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To evaluate whether separation anxiety disorder (SAD) develops in the later life of the infants, who were separated from their mothers in relation to being in neonatal intensive care unit (NICU). A group of 57 children, ages over 6 years old who were cared in NICU has been evaluated retrospectively by using the SAD diagnostic scale which is adapted according to DSM-IV. Another age and sex matched 50 children who admitted to the outpatient unit were selected as control group. We found that the scores and incidence of SAD were increased among children who were cared in the NICU and both were correlated with the duration of stay in the NICU. The NICU should be arranged to support the development of the baby. Families should be informed about the necessity of sustaining an early mother-infant interaction. By supporting mother-infant interaction, it will be provided that the baby will establish a more secure relation with his/her mother, develop more healthy and have less behavior problems in the future life.
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ORIGINAL ARTICLE
Separation anxiety disorder increases among neonatal intensive care
unit graduates
Musemma Karabel1, Seda Tan2, Mustafa Mansur Tatli3, Ayse Esra Yilmaz4, Alparslan Tonbul4 & Ahmet Karadag5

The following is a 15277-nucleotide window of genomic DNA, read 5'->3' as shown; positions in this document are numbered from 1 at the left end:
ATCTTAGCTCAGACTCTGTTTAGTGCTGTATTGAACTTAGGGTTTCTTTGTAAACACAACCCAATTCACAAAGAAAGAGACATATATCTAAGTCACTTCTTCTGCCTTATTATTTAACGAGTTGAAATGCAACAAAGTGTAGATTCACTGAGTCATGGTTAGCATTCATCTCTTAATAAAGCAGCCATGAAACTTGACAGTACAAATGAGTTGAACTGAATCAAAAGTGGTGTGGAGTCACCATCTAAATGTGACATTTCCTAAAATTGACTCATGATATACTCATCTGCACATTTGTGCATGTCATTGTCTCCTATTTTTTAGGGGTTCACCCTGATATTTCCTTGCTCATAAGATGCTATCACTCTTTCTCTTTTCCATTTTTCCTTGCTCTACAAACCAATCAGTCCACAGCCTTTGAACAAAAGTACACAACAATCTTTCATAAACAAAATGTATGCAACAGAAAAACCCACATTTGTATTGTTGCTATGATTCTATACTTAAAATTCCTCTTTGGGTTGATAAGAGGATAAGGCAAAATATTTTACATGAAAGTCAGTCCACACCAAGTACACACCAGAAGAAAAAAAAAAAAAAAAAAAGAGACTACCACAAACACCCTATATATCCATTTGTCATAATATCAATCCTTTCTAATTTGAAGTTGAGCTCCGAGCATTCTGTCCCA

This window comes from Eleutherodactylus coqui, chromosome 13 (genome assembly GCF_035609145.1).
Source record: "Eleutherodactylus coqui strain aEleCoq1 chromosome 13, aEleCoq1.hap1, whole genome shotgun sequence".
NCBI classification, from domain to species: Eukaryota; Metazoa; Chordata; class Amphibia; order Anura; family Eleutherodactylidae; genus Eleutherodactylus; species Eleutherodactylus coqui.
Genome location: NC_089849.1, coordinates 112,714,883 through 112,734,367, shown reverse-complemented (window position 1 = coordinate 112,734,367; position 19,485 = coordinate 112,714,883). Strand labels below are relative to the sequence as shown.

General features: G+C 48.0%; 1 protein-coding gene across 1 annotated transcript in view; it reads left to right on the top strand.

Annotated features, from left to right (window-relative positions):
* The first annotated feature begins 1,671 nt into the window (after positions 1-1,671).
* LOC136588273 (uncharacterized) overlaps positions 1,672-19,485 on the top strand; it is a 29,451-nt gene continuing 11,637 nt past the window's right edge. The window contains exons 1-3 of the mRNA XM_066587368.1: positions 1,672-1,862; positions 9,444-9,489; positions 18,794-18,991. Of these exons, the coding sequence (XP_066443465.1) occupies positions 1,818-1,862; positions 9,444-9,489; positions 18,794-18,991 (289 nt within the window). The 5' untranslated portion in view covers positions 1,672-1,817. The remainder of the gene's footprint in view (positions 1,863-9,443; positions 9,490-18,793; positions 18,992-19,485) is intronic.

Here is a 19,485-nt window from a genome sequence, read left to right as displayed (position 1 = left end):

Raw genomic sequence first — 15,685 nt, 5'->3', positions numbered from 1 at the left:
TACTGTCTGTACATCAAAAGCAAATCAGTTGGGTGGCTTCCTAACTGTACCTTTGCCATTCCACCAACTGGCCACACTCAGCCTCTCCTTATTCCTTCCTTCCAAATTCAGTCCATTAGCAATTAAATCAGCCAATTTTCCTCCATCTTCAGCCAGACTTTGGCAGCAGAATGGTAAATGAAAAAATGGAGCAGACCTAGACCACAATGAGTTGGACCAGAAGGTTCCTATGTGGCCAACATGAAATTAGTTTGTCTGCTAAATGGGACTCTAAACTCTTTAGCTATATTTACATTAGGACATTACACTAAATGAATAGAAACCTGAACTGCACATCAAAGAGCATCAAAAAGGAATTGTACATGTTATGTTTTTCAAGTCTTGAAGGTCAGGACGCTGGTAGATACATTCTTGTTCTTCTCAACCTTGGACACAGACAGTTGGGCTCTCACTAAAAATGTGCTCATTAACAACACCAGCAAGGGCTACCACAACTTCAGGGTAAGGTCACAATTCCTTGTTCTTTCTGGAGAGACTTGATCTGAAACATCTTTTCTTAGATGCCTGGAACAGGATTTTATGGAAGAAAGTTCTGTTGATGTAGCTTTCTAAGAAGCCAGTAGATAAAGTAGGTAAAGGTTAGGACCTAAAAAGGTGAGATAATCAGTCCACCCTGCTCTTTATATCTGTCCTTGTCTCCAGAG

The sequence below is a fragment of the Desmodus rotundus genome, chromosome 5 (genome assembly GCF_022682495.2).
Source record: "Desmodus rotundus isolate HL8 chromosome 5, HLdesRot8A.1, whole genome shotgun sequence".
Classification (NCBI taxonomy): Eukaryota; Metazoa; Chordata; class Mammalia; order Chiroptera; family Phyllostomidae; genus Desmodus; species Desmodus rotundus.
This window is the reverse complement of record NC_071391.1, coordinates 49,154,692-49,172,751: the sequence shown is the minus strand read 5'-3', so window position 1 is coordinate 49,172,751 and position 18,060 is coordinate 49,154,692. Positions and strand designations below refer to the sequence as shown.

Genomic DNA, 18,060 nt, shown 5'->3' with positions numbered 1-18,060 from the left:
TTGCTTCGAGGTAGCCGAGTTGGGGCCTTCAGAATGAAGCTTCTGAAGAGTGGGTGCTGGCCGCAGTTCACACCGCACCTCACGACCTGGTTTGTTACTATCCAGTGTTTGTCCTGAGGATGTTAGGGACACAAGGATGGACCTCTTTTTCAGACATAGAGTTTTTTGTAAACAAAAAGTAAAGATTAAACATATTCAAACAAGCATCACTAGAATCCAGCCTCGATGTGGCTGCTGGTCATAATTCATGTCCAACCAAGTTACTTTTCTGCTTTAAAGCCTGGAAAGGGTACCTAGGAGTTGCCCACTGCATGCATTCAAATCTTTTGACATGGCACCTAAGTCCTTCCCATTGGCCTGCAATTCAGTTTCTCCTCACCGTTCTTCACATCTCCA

1Department of Pediatrics, Fatih University Faculty of Medicine, Ankara, Turkey, 2Department of Psychiatry, Fatih University Faculty
of Medicine, Ankara, Turkey, 3Division of Neonatology, Department of Pediatrics, Fatih University Faculty of Medicine, Ankara,
Turkey, 4Department of Pediatrics, Fatih University Faculty of Medicine, Ankara, Turkey, and 5Division of Neonatology, Department of
Pediatrics, Inonu University School of Medicine, Malatya, Turkey
e Journal of Maternal-Fetal and Neonatal Medicine
2011
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© 2011 Informa UK, Ltd.
10.3109/14767058.2011.592876
1476-7058
1476-4954
The Journal of Maternal-Fetal and Neonatal Medicine, 2011, 1-6, Early Online
Copyright © 2011 Informa UK, Ltd.
ISSN 1476-7058 print/ISSN 1476-4954 online
DOI: 10.3109/14767058.2011.592876
Correspondence: Dr. Ahmet Karadag, M.D., Inonu University School of Medicine, Department of Pediatrics, Malatya, Turkey. Tel: + 90 422 3410660. Fax: